Managing stress

Filed in Blog - psychology by on August 18, 2016

anxiety therapy

STRESS

 Symptoms of Stress

 

  • Lack of joy, spontaneity, happiness, or enthusiasm
  • An intolerance of people and irritability, especially during discussions or disagreements
  • Outbursts of anger
  • Difficulty in concentrating or an inability to make minor decisions
  • The beginning or increasing use of alcohol or drugs (prescription or other)
  • Restlessness or difficulty being alone
  • A loss of efficiency in work or school
  • A preoccupation with certain thoughts, especially negative ones
  • Frequent physical illnesses and/or delayed recovery
  • Persistent nightmares and the recurrence of disturbing dreams
  • A psychosomatic illness, such as an unexplainable rash
  • Withdrawal from friends and social situations

Severe symptoms

 

  • Recurrent attacks of shortness of breath, dizziness, or heart palpitations
  • Changes in sleeping patterns, such as waking many times in the night or early morning
  • Changes in appetite, weight loss, or unusual weight gain
  • Feelings of hopelessness and marked cynicism, of approaching doom and an inability to deal with life circumstances

Stress Enhancers

 

  • Cigarettes – heighten stress levels via the chemicals contained in the cigarettes.  Heart rate, blood pressure and hormone levels increase
  • Caffeine – can speed up your system for up to 20 hours, can cause headaches and sleeplessness.  Can be addictive.  Withdrawal – headaches, nervousness, grouchiness and rapid heartbeat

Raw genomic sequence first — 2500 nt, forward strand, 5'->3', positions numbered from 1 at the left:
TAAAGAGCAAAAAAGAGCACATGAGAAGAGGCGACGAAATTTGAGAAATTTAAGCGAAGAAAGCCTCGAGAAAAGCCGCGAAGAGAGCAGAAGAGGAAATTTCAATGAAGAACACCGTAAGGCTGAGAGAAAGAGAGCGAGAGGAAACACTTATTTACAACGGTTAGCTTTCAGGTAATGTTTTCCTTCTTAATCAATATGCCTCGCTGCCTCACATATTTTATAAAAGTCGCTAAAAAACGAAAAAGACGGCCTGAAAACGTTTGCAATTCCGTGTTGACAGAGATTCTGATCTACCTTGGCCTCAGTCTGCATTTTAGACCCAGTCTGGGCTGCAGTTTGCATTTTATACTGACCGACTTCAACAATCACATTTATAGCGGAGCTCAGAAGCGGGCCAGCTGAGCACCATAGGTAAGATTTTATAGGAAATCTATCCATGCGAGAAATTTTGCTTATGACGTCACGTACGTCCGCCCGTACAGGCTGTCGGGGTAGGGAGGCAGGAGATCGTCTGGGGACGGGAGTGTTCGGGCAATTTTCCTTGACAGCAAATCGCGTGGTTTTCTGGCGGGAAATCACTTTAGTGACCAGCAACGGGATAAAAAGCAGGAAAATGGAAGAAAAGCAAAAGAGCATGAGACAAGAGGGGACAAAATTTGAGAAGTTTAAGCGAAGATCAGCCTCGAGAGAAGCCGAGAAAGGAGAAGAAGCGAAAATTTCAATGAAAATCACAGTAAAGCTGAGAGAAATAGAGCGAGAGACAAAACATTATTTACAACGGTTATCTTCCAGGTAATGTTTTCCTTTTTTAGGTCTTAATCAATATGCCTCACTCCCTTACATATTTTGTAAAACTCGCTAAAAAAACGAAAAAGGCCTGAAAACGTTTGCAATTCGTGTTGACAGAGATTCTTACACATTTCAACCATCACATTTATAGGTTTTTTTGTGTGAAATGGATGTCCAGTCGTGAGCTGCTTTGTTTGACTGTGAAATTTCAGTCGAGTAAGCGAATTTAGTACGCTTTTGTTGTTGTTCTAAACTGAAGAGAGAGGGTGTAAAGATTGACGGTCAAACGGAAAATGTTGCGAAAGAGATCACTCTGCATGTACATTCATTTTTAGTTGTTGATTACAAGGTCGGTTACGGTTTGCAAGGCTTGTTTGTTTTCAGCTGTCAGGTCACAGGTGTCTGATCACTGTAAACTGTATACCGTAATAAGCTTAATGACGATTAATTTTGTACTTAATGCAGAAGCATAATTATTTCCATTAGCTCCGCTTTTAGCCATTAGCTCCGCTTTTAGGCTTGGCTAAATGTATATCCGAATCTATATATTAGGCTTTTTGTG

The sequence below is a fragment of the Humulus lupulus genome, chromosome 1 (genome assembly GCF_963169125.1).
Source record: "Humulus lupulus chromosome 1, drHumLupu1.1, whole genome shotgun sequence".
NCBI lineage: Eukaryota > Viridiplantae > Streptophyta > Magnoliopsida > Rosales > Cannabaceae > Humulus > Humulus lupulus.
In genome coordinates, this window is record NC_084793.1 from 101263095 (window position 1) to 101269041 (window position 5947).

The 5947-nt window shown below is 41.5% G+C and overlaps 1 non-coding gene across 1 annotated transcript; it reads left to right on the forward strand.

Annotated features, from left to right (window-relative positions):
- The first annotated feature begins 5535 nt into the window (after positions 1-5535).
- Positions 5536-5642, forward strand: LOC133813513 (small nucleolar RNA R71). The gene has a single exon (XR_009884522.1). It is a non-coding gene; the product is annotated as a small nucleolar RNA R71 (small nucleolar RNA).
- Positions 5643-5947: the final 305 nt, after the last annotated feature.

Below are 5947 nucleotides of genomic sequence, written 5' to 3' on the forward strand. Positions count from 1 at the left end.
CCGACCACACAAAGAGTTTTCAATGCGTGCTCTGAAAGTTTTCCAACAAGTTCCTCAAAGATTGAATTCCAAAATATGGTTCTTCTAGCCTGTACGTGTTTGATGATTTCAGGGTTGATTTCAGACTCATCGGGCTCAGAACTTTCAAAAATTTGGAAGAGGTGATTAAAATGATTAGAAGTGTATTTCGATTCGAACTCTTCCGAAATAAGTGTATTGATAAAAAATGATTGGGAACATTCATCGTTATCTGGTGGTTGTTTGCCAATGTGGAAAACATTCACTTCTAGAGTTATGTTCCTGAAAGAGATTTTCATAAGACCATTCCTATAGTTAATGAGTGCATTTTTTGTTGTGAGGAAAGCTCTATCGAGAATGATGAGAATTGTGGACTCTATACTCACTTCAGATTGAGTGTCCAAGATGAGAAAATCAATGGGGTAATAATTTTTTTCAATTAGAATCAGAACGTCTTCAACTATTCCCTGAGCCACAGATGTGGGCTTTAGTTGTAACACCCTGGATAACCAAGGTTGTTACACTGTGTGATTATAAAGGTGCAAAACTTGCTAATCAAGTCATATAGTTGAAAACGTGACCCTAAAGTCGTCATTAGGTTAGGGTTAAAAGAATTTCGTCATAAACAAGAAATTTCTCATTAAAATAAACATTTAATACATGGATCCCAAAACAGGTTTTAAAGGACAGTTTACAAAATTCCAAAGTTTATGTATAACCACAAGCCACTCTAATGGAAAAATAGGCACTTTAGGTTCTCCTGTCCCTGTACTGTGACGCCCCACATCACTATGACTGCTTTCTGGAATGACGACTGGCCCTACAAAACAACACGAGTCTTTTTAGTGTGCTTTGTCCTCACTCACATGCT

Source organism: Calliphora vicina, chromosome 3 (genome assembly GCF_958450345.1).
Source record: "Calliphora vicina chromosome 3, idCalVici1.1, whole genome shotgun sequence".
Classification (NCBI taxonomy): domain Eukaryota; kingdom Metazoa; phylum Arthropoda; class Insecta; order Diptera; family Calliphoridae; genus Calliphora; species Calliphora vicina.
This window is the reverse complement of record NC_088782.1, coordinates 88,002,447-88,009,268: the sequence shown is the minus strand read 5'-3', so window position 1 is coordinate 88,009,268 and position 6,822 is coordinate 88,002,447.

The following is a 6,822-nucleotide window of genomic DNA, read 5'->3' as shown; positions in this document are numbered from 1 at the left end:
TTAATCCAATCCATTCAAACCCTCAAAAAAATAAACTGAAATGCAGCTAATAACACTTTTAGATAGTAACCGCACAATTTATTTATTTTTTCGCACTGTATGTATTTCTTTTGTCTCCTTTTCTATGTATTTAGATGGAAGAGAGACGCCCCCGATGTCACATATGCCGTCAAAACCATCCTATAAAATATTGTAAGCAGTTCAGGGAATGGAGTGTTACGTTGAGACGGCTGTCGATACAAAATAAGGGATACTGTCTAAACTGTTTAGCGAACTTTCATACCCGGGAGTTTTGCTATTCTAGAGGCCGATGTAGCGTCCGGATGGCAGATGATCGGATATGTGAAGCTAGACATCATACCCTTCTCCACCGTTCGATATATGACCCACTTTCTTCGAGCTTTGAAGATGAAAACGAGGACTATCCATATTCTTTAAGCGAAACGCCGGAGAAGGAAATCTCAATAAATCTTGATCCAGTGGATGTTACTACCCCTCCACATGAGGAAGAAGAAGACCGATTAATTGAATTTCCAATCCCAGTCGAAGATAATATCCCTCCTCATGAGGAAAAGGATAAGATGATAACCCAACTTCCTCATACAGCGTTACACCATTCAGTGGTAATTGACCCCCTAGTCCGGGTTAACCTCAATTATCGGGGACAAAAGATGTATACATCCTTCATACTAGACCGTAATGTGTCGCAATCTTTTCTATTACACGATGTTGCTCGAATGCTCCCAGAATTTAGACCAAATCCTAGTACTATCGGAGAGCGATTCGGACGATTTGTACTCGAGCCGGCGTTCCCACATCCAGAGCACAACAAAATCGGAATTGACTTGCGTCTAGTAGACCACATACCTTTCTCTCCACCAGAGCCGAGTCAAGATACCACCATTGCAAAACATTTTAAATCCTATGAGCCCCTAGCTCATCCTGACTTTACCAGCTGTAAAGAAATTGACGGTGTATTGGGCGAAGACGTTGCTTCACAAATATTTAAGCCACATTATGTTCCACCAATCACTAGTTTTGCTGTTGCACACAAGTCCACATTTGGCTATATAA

• Sugar – quick energy boost but later will be replaced with shortage of energy
  • Drugs and alcohol – harmful to your system, can cause serious mental and physical damage.  Can become addictive

Coping with Everyday Problems

 

  • Take charge – learn to accept responsibility for yourself.  Look inside yourself for direction
  •  Recognise your own resources – assess your strengths and weaknesses
  • You do not have to cope alone – talk with family and friends – sharing helps reduce the burden
  • Be realistic – set attainable goals and learn that in some situations you can only exert indirect control
  • Be flexible – making mistakes is part of life and accepting them may reduce your stress levels.
  • See the danger signals – if you identify any of the above symptoms take some time to slow down and relax
  • Maintain good physical health  – regular exercise, good diet, adequate sleep all help maintain your physical and mental health
  • Relaxation – part of daily routine where possible. Deep breathing can be undertaken easily and quickly in most environments

 

 

Tags: